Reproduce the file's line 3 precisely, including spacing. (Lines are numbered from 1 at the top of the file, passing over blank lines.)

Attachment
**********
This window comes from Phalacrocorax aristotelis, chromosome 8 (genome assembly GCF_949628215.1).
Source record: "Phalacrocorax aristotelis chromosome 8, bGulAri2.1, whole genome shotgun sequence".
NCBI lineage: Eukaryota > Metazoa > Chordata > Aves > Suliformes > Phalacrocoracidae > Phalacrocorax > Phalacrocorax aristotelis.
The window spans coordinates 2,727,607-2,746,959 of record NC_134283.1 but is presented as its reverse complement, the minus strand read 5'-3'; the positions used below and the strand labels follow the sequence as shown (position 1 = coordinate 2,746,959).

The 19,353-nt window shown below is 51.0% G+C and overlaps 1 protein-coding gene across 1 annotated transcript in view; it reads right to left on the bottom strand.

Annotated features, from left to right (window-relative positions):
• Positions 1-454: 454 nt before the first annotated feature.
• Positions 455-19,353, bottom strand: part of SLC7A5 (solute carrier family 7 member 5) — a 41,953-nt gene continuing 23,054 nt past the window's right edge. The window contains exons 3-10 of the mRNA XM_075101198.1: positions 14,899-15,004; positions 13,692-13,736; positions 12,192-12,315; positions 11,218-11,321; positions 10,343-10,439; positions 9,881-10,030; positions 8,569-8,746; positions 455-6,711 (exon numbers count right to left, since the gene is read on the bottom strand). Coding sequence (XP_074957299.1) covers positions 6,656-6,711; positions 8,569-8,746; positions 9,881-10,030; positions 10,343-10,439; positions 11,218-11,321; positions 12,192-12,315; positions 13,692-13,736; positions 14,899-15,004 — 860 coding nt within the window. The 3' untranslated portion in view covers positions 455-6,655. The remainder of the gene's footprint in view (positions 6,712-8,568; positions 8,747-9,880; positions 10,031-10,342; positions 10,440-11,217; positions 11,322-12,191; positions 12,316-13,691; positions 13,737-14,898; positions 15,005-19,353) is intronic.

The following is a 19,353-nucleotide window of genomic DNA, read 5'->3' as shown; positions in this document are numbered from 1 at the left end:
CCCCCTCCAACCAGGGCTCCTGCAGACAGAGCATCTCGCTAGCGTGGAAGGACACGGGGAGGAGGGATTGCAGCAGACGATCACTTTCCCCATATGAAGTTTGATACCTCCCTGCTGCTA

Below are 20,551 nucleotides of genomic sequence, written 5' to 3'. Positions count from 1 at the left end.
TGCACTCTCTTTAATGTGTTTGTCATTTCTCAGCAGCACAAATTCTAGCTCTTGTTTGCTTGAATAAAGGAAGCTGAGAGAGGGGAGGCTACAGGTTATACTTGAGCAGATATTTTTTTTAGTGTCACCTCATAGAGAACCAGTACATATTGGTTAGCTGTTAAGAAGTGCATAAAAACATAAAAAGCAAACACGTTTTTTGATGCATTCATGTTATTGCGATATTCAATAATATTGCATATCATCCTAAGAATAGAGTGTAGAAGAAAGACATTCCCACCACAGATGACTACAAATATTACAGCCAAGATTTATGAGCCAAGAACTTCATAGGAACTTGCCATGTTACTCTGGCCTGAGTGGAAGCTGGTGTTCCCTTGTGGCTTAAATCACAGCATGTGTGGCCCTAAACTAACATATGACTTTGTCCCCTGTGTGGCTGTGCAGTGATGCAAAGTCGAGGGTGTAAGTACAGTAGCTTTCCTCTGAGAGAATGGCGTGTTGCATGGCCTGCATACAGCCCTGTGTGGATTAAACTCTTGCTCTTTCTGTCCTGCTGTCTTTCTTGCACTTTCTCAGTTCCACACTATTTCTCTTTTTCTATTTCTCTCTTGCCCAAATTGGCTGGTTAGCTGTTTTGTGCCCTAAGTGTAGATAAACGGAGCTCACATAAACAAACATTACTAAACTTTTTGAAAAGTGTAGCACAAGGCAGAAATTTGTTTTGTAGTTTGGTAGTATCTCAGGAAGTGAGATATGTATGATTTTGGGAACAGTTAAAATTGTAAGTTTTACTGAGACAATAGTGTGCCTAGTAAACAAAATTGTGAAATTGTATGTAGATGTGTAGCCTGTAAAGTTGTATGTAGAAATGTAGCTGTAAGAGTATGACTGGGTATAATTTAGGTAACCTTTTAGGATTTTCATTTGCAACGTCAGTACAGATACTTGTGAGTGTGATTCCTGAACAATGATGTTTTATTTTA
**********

NCBI lineage: Eukaryota > Metazoa > Chordata > Aves > Suliformes > Phalacrocoracidae > Phalacrocorax > Phalacrocorax aristotelis.